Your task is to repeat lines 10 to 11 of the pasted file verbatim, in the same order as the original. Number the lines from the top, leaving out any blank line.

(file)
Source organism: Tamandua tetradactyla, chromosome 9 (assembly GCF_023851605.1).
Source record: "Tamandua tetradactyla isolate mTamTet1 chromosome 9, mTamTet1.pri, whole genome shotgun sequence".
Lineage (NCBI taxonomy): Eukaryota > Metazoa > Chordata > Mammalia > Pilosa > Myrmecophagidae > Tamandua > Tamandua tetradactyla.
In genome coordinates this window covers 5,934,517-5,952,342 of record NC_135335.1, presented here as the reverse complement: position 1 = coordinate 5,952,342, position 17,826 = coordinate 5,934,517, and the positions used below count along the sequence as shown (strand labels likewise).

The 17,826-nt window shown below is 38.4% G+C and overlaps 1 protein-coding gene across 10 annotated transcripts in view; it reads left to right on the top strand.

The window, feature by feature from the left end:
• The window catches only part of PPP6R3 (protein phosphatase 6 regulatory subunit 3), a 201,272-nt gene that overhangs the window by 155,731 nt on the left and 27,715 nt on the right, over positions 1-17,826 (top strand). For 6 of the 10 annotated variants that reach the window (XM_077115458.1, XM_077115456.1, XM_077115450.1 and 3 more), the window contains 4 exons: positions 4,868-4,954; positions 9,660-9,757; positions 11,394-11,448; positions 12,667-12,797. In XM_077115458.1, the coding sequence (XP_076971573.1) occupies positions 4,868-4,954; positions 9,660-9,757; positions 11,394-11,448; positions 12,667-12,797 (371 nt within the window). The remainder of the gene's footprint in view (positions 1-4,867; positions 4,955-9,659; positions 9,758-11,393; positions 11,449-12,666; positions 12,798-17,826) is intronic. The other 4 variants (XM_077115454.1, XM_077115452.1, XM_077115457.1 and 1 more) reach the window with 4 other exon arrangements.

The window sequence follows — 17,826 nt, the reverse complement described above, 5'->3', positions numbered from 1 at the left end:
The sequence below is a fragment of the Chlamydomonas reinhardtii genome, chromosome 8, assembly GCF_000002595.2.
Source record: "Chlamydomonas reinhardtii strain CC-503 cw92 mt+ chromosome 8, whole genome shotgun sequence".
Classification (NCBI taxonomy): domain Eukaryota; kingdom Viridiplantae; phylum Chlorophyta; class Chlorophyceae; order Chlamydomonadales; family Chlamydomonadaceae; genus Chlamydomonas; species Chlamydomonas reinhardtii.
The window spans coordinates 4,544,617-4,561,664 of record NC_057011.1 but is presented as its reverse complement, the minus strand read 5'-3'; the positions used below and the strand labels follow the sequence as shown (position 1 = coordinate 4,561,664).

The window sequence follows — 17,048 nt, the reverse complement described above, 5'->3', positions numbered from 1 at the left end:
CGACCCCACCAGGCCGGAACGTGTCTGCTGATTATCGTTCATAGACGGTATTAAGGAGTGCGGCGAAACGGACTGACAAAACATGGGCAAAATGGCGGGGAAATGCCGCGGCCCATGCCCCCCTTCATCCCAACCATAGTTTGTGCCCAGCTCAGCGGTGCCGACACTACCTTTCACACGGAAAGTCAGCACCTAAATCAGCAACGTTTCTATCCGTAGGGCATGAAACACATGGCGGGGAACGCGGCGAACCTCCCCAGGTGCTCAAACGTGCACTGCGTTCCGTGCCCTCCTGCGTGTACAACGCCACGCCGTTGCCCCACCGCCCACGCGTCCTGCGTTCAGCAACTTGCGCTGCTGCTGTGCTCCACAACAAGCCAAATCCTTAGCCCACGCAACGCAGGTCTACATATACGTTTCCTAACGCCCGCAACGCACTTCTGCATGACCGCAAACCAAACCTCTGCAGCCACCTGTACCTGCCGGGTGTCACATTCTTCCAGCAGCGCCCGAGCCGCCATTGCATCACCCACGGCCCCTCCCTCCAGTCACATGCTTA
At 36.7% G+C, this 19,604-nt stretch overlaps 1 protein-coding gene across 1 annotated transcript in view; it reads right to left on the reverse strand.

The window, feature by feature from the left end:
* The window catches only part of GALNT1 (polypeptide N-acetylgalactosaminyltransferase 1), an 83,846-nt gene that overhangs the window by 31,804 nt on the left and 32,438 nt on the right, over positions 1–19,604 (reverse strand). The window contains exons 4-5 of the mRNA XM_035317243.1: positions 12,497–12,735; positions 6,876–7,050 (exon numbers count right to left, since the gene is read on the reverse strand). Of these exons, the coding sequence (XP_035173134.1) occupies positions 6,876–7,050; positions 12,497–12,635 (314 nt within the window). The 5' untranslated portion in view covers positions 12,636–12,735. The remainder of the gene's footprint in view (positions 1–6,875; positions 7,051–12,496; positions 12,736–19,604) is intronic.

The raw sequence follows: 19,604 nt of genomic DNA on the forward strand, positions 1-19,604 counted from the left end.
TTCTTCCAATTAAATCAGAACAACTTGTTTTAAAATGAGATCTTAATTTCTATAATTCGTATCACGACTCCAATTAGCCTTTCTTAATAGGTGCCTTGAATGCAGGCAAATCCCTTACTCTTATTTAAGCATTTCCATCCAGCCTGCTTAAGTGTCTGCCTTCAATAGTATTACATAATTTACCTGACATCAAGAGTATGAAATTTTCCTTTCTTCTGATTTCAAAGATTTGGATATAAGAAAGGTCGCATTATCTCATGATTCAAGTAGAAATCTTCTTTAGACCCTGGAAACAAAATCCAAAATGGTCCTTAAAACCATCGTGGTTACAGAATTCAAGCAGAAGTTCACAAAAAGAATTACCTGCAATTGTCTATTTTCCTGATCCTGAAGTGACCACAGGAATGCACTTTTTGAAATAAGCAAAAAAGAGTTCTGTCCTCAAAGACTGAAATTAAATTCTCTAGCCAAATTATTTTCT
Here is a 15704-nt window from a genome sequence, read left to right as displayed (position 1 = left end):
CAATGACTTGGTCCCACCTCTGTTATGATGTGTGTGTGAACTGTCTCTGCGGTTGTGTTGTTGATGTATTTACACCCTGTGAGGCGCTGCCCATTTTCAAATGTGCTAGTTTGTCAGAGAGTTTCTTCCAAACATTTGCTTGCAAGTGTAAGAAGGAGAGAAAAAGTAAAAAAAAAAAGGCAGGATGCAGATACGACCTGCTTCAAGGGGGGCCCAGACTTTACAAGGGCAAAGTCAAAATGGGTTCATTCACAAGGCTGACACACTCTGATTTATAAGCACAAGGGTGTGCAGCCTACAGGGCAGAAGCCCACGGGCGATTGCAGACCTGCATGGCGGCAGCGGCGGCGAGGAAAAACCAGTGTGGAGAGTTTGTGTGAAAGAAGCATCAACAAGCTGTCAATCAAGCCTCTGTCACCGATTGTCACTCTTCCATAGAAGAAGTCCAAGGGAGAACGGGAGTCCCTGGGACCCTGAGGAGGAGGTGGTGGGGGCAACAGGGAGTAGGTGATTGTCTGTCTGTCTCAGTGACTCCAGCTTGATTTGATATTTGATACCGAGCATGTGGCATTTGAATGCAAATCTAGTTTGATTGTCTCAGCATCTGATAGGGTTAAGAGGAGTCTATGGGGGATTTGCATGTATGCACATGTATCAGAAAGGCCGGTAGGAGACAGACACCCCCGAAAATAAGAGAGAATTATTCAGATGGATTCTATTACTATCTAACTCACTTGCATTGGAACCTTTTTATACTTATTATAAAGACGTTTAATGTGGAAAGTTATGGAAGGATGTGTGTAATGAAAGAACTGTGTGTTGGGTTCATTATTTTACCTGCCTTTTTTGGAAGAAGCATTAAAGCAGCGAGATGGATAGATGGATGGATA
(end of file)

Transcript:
Source record: "Chlamydomonas reinhardtii strain CC-503 cw92 mt+ chromosome 8, whole genome shotgun sequence".
Classification (NCBI taxonomy): domain Eukaryota; kingdom Viridiplantae; phylum Chlorophyta; class Chlorophyceae; order Chlamydomonadales; family Chlamydomonadaceae; genus Chlamydomonas; species Chlamydomonas reinhardtii.